New Delhi, March 19: Prodded by the Prime Minister, the US has promised to assess the appeal for a review of the denial of visa to Narendra Modi.
But American visa rules are such that they leave little room for manoeuvre, warranting extraordinary circumstances for overturning the refusal.
The Centre has given a demarche ' a formal letter from one government to another stating a position ' to the US. This means that the issue is no longer in the hands of the consular section or the embassy in Delhi but with senior officials of the state department.
In the Rajya Sabha, Manmohan Singh today said: 'The American government has been clearly informed.... We do not believe that it is appropriate to use allegations or anything less than due legal process to make a subjective judgement to question a constitutional authority in India.'
The embassy acknowledged receiving the letter. 'The request of the Government of India' has been forwarded to the state department. It is being assessed,' spokesperson David Kennedy said here today. The state department will send Delhi a formal reply.
But once a visa is formally revoked, it is difficult to overturn the decision. More than the refusal to grant the diplomatic visa ' Modi was not considered eligible because the purpose of his visit did not qualify for the category ' it is the move to revoke his tourist/business visa that has wider implications.
Earlier, if there were minor discrepancies, visa applications used to be returned without being recorded, leaving room for adjustments.
However, after 9/11 and stricter computer processings, once a visa application is formally revoked, the details are immediately recorded. This makes it watertight and, if the decision has to be overturned, persuasive arguments should be put forth to negate the earlier assessment ' which means the US will have to contradict itself.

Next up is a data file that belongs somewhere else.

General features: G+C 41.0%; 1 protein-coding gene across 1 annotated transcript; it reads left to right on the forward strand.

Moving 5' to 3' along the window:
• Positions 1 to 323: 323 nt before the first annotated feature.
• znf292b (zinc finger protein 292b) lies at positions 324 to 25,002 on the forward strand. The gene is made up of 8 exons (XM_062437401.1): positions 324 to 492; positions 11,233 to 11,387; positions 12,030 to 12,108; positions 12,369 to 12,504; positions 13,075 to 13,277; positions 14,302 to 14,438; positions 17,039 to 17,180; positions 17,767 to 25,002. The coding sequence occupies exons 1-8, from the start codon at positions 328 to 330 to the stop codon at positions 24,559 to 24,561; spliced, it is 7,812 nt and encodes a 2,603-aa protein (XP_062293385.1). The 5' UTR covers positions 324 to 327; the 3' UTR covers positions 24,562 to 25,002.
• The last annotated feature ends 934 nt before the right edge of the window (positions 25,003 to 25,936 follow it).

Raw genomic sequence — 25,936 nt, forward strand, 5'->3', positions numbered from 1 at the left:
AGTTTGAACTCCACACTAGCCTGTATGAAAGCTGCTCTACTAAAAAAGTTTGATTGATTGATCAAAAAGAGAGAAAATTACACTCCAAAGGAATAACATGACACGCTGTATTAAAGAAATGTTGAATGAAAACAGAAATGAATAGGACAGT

The US has said its decision to cancel the Gujarat chief minister's tourist/business visa ' issued in 1998, four years before the post-Godhra riots, and valid till 2008 ' was based on the National Human Rights Commission's report that his administration 'failed' to control 'persistent violations of rights'.
'The fact of the matter is that it was the Indians who investigated the riots and it was the Indian government who determined that state institutions failed to act in a way that would prevent violence and would prevent religious persecution,' state department deputy spokesperson Adam Ereli said in Washington.
The NHRC report had strongly indicted the Modi government but Ereli's statement betrayed a lack of familiarity with the institution. The NHRC, though funded by the government, functions independently and its opinion cannot be equated with that of the government.
Under normal circumstances, the right to appeal is given to all US visa applicants.
Since the applicant is usually informed about the reason for rejection, a fresh application can be made with the papers required to strengthen the case. This is the stated practice, but the decision to refuse visa is rarely changed.
Besides, Modi, keen as he is to milk maximum mileage out of the issue that has put dissidence against him on hold for the time being, is unlikely to approach the US with documents that can disprove the charges levelled against him.
Having cited domestic law to argue that he was ineligible for visa, the US will also find it difficult to change its decision now. The Indian government's strong protest notwithstanding, the US has to contend with powerful lobbies both within and outside America that have worked against the Gujarat chief minister.